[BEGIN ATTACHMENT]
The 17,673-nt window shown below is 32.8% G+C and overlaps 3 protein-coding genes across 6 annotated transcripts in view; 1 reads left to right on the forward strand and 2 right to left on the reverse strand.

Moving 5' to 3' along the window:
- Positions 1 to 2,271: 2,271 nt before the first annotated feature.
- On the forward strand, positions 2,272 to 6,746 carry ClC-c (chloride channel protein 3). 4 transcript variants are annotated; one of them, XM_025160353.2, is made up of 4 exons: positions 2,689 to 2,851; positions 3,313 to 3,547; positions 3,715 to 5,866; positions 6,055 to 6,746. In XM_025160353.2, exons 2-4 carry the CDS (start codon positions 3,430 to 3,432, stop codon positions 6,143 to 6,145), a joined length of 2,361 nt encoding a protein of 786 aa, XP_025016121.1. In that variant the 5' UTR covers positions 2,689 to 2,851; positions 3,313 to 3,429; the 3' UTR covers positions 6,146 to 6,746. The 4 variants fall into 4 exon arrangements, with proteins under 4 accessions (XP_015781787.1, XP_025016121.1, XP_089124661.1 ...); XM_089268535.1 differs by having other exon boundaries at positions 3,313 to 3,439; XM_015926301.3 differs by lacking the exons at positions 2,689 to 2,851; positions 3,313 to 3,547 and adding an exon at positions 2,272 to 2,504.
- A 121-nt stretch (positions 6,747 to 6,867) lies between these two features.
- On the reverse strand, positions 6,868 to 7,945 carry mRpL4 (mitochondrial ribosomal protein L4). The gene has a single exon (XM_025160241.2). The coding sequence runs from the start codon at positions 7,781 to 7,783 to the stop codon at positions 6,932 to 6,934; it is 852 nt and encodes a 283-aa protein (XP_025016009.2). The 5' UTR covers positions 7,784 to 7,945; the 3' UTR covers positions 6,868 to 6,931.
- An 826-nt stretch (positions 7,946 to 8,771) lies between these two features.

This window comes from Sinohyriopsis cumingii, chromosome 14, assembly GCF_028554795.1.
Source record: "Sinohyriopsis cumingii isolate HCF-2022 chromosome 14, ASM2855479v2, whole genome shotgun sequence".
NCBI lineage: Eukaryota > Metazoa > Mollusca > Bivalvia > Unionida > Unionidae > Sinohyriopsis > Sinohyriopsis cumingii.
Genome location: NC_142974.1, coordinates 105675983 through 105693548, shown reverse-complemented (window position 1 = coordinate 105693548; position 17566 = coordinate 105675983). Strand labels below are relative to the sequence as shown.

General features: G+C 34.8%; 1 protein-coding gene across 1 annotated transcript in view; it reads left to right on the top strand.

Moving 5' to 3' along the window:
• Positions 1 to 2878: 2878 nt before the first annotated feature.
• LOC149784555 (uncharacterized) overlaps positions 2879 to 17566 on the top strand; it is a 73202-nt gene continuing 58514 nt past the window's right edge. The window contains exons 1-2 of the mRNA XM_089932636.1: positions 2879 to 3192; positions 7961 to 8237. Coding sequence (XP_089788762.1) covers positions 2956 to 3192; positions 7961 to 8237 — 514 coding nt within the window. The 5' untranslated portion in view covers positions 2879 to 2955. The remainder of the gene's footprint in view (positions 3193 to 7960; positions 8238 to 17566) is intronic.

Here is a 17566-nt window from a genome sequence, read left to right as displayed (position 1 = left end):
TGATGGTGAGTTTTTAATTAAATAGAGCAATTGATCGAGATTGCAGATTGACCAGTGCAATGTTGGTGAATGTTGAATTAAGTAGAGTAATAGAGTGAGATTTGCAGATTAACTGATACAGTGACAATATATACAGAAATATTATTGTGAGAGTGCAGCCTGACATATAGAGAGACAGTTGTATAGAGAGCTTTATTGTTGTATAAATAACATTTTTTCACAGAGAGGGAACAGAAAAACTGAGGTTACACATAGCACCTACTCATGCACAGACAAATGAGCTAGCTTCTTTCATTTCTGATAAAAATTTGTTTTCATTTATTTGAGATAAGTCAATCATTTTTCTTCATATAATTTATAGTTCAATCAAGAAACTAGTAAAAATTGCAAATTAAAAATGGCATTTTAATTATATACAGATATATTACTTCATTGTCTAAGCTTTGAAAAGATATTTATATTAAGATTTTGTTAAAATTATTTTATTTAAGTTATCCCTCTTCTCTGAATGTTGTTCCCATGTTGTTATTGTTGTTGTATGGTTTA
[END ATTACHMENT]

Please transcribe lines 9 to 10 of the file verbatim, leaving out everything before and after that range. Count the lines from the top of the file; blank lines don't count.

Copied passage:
Source record: "Sinohyriopsis cumingii isolate HCF-2022 chromosome 14, ASM2855479v2, whole genome shotgun sequence".
NCBI lineage: Eukaryota > Metazoa > Mollusca > Bivalvia > Unionida > Unionidae > Sinohyriopsis > Sinohyriopsis cumingii.